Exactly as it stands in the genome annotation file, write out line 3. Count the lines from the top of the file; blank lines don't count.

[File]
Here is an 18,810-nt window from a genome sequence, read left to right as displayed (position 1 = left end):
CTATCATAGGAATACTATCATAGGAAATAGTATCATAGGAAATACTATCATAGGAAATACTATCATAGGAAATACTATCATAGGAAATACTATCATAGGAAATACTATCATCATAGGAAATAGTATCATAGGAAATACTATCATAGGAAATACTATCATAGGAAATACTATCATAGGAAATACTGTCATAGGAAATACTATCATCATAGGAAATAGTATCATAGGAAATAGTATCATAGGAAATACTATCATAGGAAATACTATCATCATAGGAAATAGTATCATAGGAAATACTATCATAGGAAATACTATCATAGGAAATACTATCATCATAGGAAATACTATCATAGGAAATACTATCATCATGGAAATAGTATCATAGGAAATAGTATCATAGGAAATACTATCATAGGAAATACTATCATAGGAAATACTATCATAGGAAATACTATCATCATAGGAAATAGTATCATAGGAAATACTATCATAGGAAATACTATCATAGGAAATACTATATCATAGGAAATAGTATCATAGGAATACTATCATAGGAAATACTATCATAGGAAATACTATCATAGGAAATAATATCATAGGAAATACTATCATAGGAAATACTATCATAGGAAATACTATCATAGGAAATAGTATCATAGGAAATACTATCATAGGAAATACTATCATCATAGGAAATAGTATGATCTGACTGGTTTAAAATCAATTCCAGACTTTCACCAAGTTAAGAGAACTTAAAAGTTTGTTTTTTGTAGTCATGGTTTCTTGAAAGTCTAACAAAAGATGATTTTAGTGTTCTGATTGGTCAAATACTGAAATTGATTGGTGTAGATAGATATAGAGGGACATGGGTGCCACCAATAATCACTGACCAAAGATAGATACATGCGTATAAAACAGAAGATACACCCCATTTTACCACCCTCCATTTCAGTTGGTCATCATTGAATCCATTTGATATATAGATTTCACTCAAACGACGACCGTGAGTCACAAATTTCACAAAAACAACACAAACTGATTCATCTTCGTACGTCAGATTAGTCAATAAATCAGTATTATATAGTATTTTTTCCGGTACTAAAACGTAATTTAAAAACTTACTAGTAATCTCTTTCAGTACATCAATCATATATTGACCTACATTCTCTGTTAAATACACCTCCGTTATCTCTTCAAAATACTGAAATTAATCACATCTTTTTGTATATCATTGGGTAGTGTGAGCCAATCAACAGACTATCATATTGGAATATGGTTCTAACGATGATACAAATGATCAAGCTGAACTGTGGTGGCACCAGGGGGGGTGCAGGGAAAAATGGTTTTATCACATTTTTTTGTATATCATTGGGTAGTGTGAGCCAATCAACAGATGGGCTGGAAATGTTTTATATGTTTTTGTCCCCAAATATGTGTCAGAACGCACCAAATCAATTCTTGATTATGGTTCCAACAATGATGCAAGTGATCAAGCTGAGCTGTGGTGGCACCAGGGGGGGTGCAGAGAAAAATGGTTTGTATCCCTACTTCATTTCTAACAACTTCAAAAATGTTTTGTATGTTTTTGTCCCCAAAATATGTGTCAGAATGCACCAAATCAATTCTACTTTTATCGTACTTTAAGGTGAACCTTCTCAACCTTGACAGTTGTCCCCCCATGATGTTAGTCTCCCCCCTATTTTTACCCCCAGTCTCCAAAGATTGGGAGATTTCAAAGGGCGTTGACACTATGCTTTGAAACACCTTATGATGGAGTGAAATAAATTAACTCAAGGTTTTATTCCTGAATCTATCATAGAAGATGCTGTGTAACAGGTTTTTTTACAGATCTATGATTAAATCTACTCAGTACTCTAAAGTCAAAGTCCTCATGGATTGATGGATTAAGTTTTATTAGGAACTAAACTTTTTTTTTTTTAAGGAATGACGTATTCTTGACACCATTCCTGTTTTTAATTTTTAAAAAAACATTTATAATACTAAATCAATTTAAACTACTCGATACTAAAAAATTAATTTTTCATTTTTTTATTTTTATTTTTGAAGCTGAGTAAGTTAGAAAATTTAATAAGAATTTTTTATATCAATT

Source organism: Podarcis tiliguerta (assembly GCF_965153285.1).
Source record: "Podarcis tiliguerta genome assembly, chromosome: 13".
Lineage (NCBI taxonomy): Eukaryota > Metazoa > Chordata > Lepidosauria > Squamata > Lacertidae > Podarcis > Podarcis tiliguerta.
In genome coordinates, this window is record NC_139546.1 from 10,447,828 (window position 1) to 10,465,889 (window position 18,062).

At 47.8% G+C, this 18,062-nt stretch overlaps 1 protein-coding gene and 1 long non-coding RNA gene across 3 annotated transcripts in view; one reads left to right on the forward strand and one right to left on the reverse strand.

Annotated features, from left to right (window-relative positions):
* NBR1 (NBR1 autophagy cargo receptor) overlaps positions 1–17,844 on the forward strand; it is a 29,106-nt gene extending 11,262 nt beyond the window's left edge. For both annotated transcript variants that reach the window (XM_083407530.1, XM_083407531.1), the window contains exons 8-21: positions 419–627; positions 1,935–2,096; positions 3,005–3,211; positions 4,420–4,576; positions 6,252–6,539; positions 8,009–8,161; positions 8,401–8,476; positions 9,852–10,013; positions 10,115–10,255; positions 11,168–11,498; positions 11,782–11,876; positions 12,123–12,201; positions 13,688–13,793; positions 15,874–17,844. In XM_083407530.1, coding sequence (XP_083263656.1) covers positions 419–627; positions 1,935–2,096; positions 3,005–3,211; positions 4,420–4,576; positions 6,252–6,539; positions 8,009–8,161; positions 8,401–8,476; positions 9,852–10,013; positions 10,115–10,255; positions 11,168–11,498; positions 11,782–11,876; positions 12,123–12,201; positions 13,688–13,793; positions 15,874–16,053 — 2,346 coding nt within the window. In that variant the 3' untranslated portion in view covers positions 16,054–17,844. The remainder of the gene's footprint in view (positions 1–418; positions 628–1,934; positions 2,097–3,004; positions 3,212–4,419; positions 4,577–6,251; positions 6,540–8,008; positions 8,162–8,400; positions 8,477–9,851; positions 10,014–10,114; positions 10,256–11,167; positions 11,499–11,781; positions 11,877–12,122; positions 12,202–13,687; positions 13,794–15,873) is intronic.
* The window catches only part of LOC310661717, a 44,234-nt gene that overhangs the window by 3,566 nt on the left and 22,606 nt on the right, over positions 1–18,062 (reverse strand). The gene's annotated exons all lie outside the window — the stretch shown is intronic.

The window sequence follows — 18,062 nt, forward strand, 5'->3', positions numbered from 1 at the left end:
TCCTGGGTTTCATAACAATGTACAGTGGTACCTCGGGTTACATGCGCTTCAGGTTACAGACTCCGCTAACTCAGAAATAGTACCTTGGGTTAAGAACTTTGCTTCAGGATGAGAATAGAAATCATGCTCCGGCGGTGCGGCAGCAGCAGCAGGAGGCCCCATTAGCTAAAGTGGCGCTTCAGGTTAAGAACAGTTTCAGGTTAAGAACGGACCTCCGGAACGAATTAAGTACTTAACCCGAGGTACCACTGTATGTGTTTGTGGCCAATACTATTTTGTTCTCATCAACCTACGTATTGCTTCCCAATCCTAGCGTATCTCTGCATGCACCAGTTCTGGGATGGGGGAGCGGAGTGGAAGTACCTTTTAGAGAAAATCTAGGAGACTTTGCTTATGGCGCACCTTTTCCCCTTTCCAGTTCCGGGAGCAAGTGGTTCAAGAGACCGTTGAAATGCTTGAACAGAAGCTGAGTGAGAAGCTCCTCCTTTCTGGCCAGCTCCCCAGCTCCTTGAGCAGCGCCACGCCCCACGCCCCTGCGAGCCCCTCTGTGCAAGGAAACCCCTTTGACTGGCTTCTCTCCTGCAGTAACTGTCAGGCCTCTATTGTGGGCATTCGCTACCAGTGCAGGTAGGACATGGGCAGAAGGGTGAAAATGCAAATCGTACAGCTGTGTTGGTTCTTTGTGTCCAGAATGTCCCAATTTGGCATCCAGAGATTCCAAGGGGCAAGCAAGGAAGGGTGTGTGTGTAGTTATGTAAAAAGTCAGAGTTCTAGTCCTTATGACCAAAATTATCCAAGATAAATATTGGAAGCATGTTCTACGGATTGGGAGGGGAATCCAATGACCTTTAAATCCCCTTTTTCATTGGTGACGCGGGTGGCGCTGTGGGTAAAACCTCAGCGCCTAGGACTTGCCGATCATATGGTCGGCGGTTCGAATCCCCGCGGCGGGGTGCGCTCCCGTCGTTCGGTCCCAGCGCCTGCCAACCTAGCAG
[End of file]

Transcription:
Source organism: Podarcis tiliguerta (assembly GCF_965153285.1).